What’s In a Vote?

Turns out: A lot. Santa Clara University students discuss how Gen Z feels about voting ahead of Super Tuesday.

What’s In a Vote?
Image courtesy Pexels.

As soon as she could drive, Gabrielle Pitre ’26 pre-registered to vote. She counted herself lucky to live in Washington, one of 18 states and the District of Columbia that allow 16-year-olds to pre-register, putting them on a list to be sent a ballot upon turning 18. For Pitre, voting is an elemental part of being a citizen, and her right to it as a person of color was hard-won.

“My parents have told me that our ballots are soaked in blood,” Pitre says. “Referring to the legacy of Black Americans who were murdered for advocating for the right to vote, and just for trying to vote in general. So the right to vote is very sacred to me.”

Of course, not every college student is so motivated to exercise their civic duty. As Election Day 2024 nears—and California holds its primaries on March 5, which is also Super Tuesday—political scientists like Sekou Franklin ’94 hope to encourage young people to vote. Especially in light of ongoing voter suppression.

Franklin, a professor of political science at Middle Tennessee State University, returned to his alma mater in February to discuss with Santa Clara students why voting matters.

In his talk, Sekou explained how for so long voting in America was open only to white men. In 1870, the 15th Amendment extended voting rights to men of all races yet African Americans were often blocked from casting ballots due to various registration requirements, poll taxes, and literacy tests. During that time and especially after the mid-1870s, states implemented racial segregation laws that restricted and rescinded voting rights. While voting rights have seen significant improvements since the passage of the Civil Rights Act of 1964, voter suppression remains a concerning reality.

According to Franklin, some contemporary restrictions include closing polling stations, strict residency requirements, photo ID laws, limited voter registration outreach, and excessive purge laws. Protecting the right to vote then requires a holistic approach including voter registration, education, get-out-the-vote activities, election protection initiatives that address voting irregularities, and voting rights litigation.

“These pillars need to be united as a framework for voter justice to protect the right to vote,” Franklin says. “With all that, the best antidote to voter suppression, vote denial, and vote dilution is aggressive voter turnout that occurs every election cycle.”

But getting aggressive voting turnout among young folks has been a difficult chore for generations. Gen Z is no exception.

Sekoufranklin
Sekou Franklin ’94 argues that the struggle for voting rights is just as important today as it was in the 1960s. Photo courtesy SCU.

In 2022, the national youth turnout (among ages 18-29) was 23%, according to the Center for Information & Research on Civic Learning and Engagement at Tufts University. That’s lower than the historic 28% during the 2018 election cycle but better than 13% in 2014. California saw a 22% voter turnout among youth.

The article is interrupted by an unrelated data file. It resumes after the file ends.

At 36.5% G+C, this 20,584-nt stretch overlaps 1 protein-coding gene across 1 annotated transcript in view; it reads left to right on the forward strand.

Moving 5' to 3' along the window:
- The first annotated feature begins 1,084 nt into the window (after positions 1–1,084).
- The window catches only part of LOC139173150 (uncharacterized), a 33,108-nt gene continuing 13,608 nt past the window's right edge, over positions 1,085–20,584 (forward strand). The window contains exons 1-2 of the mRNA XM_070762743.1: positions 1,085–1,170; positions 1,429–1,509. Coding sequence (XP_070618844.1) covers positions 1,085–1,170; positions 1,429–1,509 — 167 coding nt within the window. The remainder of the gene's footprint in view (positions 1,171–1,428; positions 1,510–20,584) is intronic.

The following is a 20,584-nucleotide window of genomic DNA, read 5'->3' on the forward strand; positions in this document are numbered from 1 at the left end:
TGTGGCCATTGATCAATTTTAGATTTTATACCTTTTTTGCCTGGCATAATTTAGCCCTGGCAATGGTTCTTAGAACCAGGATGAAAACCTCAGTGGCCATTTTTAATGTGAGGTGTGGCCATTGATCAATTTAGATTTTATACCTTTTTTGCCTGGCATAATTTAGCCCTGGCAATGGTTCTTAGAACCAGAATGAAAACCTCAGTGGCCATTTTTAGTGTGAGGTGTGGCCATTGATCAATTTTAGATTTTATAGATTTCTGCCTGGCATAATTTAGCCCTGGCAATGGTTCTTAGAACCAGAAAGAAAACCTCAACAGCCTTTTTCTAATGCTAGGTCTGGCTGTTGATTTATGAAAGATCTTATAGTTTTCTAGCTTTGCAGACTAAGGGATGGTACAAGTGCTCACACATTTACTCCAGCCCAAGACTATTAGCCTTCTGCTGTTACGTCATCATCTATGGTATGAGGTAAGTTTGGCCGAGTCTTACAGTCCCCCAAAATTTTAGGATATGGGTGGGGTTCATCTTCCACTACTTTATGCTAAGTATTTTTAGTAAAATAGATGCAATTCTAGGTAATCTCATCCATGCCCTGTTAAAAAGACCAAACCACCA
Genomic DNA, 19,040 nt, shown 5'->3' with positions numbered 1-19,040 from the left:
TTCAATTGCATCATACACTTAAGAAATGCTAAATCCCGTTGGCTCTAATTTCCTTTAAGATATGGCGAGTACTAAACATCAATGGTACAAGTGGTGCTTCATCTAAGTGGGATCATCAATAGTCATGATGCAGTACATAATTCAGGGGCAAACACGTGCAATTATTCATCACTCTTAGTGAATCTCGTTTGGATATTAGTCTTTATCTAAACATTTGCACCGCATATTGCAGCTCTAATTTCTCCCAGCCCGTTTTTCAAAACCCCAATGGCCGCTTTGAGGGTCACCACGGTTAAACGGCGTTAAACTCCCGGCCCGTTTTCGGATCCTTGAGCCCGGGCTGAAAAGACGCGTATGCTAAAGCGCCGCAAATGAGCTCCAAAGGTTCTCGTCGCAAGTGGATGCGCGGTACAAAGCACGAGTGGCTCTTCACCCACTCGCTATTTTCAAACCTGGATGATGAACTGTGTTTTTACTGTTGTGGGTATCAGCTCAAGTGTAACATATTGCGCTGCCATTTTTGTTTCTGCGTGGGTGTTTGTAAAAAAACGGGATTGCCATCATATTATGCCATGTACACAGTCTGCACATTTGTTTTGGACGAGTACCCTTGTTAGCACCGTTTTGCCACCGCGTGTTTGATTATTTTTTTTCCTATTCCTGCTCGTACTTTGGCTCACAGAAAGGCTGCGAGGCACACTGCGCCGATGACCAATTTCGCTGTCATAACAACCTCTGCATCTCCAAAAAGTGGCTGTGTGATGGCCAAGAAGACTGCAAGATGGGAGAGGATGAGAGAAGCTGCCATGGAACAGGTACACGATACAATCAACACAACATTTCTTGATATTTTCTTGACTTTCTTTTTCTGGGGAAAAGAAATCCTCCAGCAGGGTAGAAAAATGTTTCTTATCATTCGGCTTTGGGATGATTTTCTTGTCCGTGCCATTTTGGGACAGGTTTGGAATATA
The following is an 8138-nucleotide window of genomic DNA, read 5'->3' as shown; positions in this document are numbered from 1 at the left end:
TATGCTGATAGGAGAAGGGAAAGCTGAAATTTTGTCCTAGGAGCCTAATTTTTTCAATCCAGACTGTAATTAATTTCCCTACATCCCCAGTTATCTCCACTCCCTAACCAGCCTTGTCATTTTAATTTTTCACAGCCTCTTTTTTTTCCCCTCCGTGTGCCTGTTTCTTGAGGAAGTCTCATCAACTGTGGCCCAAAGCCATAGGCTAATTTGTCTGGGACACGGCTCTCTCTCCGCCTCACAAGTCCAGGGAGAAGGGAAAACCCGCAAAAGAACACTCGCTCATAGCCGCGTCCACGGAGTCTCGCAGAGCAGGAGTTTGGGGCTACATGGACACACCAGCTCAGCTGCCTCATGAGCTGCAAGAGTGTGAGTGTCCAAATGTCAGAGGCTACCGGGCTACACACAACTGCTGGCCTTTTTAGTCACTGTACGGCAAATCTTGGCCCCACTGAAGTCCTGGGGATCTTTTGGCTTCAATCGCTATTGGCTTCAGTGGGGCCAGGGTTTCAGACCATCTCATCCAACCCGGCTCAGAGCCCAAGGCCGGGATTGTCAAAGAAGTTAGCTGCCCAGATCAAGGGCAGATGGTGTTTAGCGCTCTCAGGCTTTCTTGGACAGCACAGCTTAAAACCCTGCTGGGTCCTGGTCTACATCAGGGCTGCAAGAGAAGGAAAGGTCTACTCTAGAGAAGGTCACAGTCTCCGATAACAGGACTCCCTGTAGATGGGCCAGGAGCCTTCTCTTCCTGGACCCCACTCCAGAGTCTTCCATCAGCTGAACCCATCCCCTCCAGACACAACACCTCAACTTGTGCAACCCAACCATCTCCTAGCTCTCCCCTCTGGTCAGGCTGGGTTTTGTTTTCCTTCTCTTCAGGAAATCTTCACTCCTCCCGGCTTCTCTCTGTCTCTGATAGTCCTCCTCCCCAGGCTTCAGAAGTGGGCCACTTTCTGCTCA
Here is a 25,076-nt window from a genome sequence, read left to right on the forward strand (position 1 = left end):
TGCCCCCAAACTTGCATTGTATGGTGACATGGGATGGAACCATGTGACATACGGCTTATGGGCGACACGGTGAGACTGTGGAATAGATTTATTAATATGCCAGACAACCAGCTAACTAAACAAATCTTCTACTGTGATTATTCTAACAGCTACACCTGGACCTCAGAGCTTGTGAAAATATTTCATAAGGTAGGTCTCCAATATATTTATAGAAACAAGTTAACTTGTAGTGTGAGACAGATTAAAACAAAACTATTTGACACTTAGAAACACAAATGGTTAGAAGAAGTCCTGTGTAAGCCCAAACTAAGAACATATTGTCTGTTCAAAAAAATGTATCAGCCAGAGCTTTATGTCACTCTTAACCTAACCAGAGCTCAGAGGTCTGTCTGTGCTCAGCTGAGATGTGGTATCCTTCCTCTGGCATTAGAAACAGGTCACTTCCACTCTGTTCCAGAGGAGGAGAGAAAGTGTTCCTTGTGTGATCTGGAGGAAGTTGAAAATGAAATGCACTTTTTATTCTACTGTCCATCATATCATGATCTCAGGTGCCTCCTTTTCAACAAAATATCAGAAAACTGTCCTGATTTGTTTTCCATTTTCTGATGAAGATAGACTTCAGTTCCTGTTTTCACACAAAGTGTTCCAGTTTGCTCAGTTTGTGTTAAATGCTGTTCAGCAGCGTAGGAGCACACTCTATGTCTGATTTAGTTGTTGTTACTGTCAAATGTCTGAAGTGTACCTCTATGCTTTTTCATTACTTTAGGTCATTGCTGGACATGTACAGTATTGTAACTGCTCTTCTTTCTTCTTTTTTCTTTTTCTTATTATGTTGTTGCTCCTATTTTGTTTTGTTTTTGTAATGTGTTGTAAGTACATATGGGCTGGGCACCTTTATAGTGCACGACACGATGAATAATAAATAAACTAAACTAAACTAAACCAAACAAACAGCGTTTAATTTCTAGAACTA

Franklin believes that one of the reasons for this is that encouraging people to vote is difficult when they can’t see how voting directly impacts them.

“Change is slow and incremental,” Franklin says. “As such, people are quickly disillusioned by the political process, which then discourages them from voting. Some people come from communities or families that have low voter participation. Some people see politicians as corrupt and petty–perceptions that are reinforced on the nightly news.”

Franklin And Students
Sekou Franklin ’94 (far back, middle) joined students, including MacKenzie Fisher ’26 and Gabrielle Pitre ’26 (front row, third and fourth and from left), and faculty from the Department of Political Science for lunchtime conversations before delivering the 2024 Eric Hanson Alumni Speaker Series talk. Photo courtesy SCU.

MacKenzie Fisher ’26 thinks that, additionally, her peers are likely pessimistic about voting because they’re unconvinced their individual vote can actually make a difference.

“A lot of people feel like voting is meaningless and pointless because you’re like a water drop in an ocean,” Fisher says. “And while that is true, it’s still those water drops that create the ocean. I think it’s important to recognize your power as a U.S. citizen.”

Plus, Fisher points out, we’re living in a gerontocracy: with the average age of the Senate hovering around 64 years old and the average age of Congress being 58 years old. That’s 20 years older than the median age in the U.S., according to FiscalNote. “Congress is older than ever,” declared one NPR article. No wonder young people think there’s nothing for them in politics.

But recognizing this disparity and understanding the need for representation are what Fisher and Pitre both believe can encourage voting. And in turn, voter access intersects with so many other aspects of life that young people do care about, from criminal justice reform and climate change policy to police accountability and affordable housing.

For Franklin, when students see just how much their one vote can impact laws and policy that impact them, that’s when they begin to truly see the value in voting.

“Students have power,” Franklin says. “Most students don’t know this, but they can impact local and state elections. Students at SCU may be able to determine a city council race if the vote is effectively mobilized. Given the electoral laws in California, students can also gather enough momentum to spearhead ballot measures. These issues are important.”

Registered to vote in California? Find your polling place at the CA Secretary of State website.

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